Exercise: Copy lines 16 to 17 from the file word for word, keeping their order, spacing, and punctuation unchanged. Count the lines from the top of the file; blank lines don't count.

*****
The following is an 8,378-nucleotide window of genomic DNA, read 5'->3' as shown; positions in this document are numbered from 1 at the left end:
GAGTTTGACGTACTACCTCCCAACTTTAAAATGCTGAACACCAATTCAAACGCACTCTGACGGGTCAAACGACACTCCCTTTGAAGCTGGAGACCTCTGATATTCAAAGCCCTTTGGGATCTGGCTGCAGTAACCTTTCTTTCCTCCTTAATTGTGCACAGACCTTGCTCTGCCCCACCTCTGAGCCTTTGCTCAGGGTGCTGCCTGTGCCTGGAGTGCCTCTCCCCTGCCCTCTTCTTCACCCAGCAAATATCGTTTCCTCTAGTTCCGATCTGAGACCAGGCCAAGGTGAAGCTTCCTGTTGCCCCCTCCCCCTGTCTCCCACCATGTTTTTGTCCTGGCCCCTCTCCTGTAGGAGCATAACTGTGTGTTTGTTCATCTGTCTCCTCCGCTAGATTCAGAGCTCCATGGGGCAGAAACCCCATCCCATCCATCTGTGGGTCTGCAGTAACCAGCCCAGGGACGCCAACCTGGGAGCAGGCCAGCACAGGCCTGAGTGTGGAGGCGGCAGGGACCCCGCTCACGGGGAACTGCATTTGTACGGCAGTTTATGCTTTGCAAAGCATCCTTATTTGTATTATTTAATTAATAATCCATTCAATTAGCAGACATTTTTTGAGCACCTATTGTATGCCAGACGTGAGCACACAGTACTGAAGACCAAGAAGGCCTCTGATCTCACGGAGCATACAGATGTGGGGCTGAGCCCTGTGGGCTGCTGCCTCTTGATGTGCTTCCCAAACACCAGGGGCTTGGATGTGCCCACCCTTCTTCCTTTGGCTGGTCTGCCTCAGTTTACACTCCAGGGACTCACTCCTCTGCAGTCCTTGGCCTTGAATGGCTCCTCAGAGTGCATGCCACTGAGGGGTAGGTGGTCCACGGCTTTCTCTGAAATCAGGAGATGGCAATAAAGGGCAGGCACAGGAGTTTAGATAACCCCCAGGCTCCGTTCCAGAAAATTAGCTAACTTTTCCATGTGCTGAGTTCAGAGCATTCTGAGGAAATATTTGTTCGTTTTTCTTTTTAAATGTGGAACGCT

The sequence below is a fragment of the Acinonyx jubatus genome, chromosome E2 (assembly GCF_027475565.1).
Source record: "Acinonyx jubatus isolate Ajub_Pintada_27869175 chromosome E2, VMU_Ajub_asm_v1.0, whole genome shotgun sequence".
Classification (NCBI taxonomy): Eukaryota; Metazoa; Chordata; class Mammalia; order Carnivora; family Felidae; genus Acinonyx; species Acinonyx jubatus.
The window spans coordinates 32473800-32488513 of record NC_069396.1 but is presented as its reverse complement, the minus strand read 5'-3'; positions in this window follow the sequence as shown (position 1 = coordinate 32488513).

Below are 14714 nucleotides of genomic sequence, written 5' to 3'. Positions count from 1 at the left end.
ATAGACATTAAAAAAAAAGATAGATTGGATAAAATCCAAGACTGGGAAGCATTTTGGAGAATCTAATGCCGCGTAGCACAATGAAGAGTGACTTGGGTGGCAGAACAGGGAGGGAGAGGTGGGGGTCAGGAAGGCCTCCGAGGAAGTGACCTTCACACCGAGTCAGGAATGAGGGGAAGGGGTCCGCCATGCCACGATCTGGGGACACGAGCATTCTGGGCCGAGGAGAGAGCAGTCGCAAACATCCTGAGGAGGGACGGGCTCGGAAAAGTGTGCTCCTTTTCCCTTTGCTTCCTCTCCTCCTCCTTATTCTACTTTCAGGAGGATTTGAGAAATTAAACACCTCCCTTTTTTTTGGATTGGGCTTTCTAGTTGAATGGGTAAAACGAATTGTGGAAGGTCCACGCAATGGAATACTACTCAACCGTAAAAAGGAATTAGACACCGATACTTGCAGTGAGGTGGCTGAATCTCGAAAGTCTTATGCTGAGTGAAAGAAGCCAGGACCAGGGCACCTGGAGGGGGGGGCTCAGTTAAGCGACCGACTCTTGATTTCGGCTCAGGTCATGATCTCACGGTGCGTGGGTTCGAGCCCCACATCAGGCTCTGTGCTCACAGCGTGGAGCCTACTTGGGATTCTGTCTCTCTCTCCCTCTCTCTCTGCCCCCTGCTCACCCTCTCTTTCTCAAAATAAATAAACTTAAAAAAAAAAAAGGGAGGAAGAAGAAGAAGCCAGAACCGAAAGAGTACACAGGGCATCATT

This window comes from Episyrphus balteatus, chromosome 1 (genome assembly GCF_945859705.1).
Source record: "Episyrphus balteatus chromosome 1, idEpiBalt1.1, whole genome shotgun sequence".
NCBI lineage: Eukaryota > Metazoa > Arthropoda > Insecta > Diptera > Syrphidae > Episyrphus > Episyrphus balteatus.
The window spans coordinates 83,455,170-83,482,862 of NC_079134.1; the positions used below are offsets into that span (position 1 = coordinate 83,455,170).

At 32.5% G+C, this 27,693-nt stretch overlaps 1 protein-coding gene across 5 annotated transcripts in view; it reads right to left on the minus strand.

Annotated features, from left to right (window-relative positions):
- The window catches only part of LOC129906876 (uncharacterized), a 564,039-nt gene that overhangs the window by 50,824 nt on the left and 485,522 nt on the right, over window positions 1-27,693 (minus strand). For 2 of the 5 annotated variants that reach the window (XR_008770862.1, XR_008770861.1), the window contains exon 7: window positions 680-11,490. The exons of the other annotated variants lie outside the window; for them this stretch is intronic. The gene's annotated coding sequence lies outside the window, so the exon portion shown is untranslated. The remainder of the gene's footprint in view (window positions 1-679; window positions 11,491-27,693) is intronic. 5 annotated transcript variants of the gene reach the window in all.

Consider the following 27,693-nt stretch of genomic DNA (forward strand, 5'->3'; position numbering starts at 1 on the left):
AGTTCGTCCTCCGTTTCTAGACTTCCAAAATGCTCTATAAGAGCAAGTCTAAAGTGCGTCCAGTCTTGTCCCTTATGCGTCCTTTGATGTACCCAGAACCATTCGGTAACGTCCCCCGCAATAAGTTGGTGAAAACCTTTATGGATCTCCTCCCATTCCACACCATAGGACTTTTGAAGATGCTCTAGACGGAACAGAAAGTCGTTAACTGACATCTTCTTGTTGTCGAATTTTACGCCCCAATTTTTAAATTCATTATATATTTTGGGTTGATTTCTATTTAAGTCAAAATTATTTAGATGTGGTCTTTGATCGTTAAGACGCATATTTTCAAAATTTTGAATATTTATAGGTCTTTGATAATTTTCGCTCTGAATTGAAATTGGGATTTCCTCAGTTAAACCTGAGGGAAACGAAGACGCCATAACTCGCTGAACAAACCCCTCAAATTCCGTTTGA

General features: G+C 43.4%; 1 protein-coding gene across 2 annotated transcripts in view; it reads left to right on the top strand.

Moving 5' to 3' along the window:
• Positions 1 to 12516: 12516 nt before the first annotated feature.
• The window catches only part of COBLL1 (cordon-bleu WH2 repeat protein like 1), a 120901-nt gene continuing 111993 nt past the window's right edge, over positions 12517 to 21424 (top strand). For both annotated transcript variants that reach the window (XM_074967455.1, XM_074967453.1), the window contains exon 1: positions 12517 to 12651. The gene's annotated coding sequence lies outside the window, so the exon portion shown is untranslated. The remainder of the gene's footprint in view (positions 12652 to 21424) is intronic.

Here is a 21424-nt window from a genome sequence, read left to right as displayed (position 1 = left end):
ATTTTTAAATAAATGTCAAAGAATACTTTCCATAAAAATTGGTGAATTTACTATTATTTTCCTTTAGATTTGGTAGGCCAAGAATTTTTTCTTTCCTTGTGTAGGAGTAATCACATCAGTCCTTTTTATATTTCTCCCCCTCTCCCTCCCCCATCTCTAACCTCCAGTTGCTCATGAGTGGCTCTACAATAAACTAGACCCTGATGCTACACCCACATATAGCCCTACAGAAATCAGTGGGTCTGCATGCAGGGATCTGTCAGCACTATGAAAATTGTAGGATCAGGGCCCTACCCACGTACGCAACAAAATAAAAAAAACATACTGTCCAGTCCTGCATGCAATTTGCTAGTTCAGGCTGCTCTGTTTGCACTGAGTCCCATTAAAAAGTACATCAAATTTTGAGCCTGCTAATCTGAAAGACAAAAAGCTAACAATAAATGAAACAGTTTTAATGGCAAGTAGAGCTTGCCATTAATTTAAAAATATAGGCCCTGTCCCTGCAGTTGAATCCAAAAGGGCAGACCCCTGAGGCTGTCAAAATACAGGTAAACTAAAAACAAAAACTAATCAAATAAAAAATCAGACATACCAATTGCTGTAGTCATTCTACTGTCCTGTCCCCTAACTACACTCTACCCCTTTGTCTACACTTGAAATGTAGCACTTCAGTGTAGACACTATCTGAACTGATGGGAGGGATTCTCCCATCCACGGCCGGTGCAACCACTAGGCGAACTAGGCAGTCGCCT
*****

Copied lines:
Consider the following 27,693-nt stretch of genomic DNA (forward strand, 5'->3'; position numbering starts at 1 on the left):
AGTTCGTCCTCCGTTTCTAGACTTCCAAAATGCTCTATAAGAGCAAGTCTAAAGTGCGTCCAGTCTTGTCCCTTATGCGTCCTTTGATGTACCCAGAACCATTCGGTAACGTCCCCCGCAATAAGTTGGTGAAAACCTTTATGGATCTCCTCCCATTCCACACCATAGGACTTTTGAAGATGCTCTAGACGGAACAGAAAGTCGTTAACTGACATCTTCTTGTTGTCGAATTTTACGCCCCAATTTTTAAATTCATTATATATTTTGGGTTGATTTCTATTTAAGTCAAAATTATTTAGATGTGGTCTTTGATCGTTAAGACGCATATTTTCAAAATTTTGAATATTTATAGGTCTTTGATAATTTTCGCTCTGAATTGAAATTGGGATTTCCTCAGTTAAACCTGAGGGAAACGAAGACGCCATAACTCGCTGAACAAACCCCTCAAATTCCGTTTGA